by Dr Roger Campbell, Pork CRC CEO
I returned from the Animal Science meetings in Des Moines, Iowa, USA, where the latest in pig and pork research is presented and discussed and where you catch up with what is happening commercially in the industry.
In 2015 the issue was antibiotics and new Food & Drug Administration (FDA) regulations concerning antibiotic use in animal agriculture.
The new regulations came into effect on January 1 2016 and really relate to the more judicious use of antibiotics.
The FDA has published a list of antibiotics considered important in human medicine and their use must be determined and scripted by veterinarians for specific use in animal agriculture and drug companies must remove any growth promoting claims for most of their antimicrobial products.
Carbadox, ionophores, polypeptides, bambermycin and pleuromutilin are exempt. If you want more detail on the new rules let me know.
In 2016 there were several presentations on alternatives to antibiotics, as you might expect, but no other real outstanding industry issues.
PEDv seems a thing of the past, but never say never and as of March 2016 no new disease has been detected in the USA, but PRRS remains a challenge and one of the reasons antibiotics are needed in the pork industry.
Price remains constrained by supply and like 2015, margins in 2016 will be tight, but slightly positive.
In listening to the presentations on reproduction it appears total born and born alive ranges from 13-14 and 12.5-13.5 respectively, with the better herds achieving higher figures and better farrowing rates than the average.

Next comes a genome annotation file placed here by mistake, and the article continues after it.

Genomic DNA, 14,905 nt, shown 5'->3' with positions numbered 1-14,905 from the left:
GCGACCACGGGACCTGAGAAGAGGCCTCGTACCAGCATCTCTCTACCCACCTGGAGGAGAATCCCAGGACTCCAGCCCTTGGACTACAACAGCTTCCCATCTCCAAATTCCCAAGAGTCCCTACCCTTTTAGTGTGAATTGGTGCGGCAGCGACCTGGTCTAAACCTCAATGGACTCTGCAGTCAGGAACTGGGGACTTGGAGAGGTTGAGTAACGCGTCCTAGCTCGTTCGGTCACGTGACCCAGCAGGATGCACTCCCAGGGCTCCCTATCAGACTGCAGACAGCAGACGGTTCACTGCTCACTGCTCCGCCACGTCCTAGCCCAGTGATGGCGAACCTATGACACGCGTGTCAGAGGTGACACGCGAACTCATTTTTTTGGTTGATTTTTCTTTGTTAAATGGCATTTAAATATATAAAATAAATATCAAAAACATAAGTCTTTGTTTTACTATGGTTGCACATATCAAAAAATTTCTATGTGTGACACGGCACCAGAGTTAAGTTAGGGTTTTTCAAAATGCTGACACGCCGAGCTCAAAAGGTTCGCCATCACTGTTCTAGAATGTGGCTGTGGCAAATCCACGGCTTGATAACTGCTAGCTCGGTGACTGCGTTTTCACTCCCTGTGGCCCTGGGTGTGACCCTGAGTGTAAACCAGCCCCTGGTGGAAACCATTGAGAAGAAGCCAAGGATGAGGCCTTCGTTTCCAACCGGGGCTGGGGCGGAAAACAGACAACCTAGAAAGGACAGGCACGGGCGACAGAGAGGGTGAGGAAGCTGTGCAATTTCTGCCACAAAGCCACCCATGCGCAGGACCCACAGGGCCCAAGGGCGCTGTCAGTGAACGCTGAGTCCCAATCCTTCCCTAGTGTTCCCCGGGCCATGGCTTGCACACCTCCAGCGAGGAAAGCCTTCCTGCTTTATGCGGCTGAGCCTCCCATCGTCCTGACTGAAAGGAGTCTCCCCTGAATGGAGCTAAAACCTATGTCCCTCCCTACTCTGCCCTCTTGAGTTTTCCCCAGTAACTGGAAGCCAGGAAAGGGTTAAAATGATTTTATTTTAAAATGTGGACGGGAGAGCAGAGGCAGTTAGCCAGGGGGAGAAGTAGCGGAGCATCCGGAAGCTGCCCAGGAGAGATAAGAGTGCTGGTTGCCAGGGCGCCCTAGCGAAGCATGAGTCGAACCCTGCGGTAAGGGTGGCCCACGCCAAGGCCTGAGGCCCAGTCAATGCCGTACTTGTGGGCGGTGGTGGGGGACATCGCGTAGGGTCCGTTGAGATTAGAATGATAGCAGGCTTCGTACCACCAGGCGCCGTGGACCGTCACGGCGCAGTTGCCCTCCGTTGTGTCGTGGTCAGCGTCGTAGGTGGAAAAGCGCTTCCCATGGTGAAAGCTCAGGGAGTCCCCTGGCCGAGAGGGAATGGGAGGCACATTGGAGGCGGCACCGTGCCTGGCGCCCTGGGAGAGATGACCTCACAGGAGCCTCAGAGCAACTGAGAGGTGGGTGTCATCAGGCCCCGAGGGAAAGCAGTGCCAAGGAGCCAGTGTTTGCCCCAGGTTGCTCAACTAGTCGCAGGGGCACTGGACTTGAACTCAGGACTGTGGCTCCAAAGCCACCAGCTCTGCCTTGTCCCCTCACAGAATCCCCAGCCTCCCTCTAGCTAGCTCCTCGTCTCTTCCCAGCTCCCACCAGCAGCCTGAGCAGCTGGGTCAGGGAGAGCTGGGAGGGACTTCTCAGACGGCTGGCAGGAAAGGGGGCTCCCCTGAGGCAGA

A survey of producers in 2014 compared the reproductive performance of sows housed in stalls during gestation with those housed in groups and fed with ESFs.
To be fair, there were some 565 farms (nearly one million sows) with stall housing and only 17 farms (53,000 sows) housed in groups (pens) with ESFs. Of those using group housing, 46% grouped the sows immediately after mating.
The remainder probably grouped the sows some 35 days after mating.
The results are summarised in Table 1, which puts the US industry in perspective and suggests they are probably not yet as far ahead of us as some might want you to believe and they are achieving 25+ pigs weaned/sow through earlier weaning rather achieving much higher born alive than us.
Table 1 Average reproductive performance of sows housed in stalls of in pens (groups) with ESFs
I probably heard more on tail biting at the meeting than on any previous visit to the USA.
Summer infertility was also a discussion point and covered in a number of presentations – but no real answers to either ‘problem’, but some very novel work on welfare and tail biting is being conducted in the Netherlands.
We heard an interesting presentation from Smithfield on customer and consumer demand and opinions on pork with antibiotics or the lack of them ranking highly with customers and consumers and animal welfare changes driven entirely by customers with ‘support’ from activist groups, but ranking much lower with consumers.
We also heard how Smithfield has changed to group housing of pregnant sows (grouped at 35-42 days after mating) and given they own some one million sows their choice of small (6-12 sows/group) static groups may surprise you, but I will expand on this and customer and consumer perceptions and desires in a future column.
I have decided to summarise for you the session on antibiotic alternatives. There are plenty of them, with one or two showing some promise.
The session on antibiotic alternatives covered yeasts, pre and pro biotics, essential oils, other phytobiotics and a little on antimicrobial peptides.
I think the latter technology has good potential and is one that is developing quite quickly and it’s an area that you might want to keep an eye on. Results for most of the other strategies could best be described as variable, although I’m sure research will continue to be supported, largely by companies involved in the development of these various alternatives.